I've just being doing something similar myself.
To get velocity you just multiply the acceleration by the time over which the acceleration occured
from my school physics this used to be represented as
V = U + AT
where V is new velocity
U is original velocity
A = acceleration
T = time that acceleration was occurring
So if you continuously sample the acceleration values and monitor the time between each sample e.g. using millis() or micros()
just taking one dimension the code would look a bit like this
float accelX= getAccelX();
vX = vX + accelX * (newTime - lastTime)/1000;
pX = pX + vX * (newTime - lastTime)/1000;
It won't actually work.
Because you are almost certainly going to have offsets in your acceleration data which bias it in one direction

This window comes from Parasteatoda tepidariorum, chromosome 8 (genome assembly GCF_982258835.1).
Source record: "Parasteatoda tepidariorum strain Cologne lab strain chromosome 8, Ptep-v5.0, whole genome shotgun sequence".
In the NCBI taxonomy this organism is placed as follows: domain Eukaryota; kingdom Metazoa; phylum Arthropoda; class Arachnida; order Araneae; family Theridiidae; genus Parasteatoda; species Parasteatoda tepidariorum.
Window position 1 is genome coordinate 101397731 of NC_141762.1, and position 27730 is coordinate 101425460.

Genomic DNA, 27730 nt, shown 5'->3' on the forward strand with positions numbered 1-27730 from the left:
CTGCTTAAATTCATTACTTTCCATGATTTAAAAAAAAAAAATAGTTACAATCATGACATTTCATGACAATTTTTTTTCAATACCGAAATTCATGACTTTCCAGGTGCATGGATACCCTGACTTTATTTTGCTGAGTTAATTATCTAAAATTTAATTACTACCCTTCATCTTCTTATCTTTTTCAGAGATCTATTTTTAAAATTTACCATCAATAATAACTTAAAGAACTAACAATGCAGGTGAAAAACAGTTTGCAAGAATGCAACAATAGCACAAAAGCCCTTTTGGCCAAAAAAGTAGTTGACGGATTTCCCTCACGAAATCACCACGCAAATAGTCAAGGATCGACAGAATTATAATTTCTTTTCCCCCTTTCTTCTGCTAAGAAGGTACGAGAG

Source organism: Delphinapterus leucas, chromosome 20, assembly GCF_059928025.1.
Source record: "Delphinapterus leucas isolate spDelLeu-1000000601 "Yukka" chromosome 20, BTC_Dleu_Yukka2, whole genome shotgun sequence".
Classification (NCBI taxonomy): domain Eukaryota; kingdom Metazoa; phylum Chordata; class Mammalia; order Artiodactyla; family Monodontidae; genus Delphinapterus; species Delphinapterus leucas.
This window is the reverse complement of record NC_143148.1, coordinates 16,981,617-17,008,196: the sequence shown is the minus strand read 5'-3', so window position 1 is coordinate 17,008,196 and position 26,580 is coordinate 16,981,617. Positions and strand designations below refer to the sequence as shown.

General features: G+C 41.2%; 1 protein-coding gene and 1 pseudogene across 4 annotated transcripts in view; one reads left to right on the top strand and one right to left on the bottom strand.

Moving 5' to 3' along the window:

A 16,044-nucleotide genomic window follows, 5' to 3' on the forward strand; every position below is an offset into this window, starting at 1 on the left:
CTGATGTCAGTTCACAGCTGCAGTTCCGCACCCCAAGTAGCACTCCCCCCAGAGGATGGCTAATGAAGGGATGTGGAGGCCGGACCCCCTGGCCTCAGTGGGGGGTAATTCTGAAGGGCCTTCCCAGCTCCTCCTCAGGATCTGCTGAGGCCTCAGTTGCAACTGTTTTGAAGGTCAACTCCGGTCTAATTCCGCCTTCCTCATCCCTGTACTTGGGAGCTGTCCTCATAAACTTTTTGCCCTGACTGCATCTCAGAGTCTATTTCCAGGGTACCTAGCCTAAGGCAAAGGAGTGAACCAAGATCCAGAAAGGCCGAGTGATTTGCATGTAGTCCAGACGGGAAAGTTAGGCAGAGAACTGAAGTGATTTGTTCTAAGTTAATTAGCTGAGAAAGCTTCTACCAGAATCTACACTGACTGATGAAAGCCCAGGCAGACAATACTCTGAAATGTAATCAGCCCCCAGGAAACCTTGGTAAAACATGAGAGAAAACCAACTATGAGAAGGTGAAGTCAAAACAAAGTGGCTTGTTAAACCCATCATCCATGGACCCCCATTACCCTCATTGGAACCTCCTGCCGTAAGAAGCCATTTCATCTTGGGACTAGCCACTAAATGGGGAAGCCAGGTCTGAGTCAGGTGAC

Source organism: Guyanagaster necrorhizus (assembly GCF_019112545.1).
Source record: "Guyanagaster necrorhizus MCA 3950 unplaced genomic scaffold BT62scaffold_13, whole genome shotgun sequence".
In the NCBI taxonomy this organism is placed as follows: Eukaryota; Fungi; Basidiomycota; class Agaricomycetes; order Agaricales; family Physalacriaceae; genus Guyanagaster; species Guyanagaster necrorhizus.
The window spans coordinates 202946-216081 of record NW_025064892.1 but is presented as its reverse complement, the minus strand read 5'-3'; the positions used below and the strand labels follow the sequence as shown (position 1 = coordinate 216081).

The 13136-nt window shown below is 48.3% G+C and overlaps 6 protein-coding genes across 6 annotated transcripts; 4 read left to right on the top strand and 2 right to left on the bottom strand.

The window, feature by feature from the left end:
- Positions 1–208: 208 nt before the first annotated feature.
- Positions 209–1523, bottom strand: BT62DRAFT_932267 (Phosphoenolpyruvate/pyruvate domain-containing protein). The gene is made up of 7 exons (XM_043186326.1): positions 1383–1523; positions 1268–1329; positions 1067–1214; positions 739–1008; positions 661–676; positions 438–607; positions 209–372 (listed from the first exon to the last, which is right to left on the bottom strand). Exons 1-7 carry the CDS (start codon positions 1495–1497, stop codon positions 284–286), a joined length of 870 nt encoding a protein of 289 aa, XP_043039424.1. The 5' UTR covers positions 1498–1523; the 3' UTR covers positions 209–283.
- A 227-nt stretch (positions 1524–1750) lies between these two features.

Which is the problem I currently have.
I have not solved this issue as yet.
I've investigating various approaches, including
a) rolling average to remove offset in acceleration
b) assuming that the body is subject to friction and that velocity will tend towards zero over time
(Note point (b) will not apply if you are trying to determine the position of something like an aircraft or boat, its only of any use for items subject to friction that don't have their own means of propulsion
You could also look at the Kalman filter for helping to resolve the problems with acceleration offsets
Also, though my research, I think that perhaps the Arduino Uno etc is not a fast enough CPU. I'm investigating using a Due, and also investigating other high performance embedded controllers e.g. running at several hundred mhz to attempt to achieve better results
But depending on precisely what you are trying to determine the position of, it may not actually be possible to do it at all.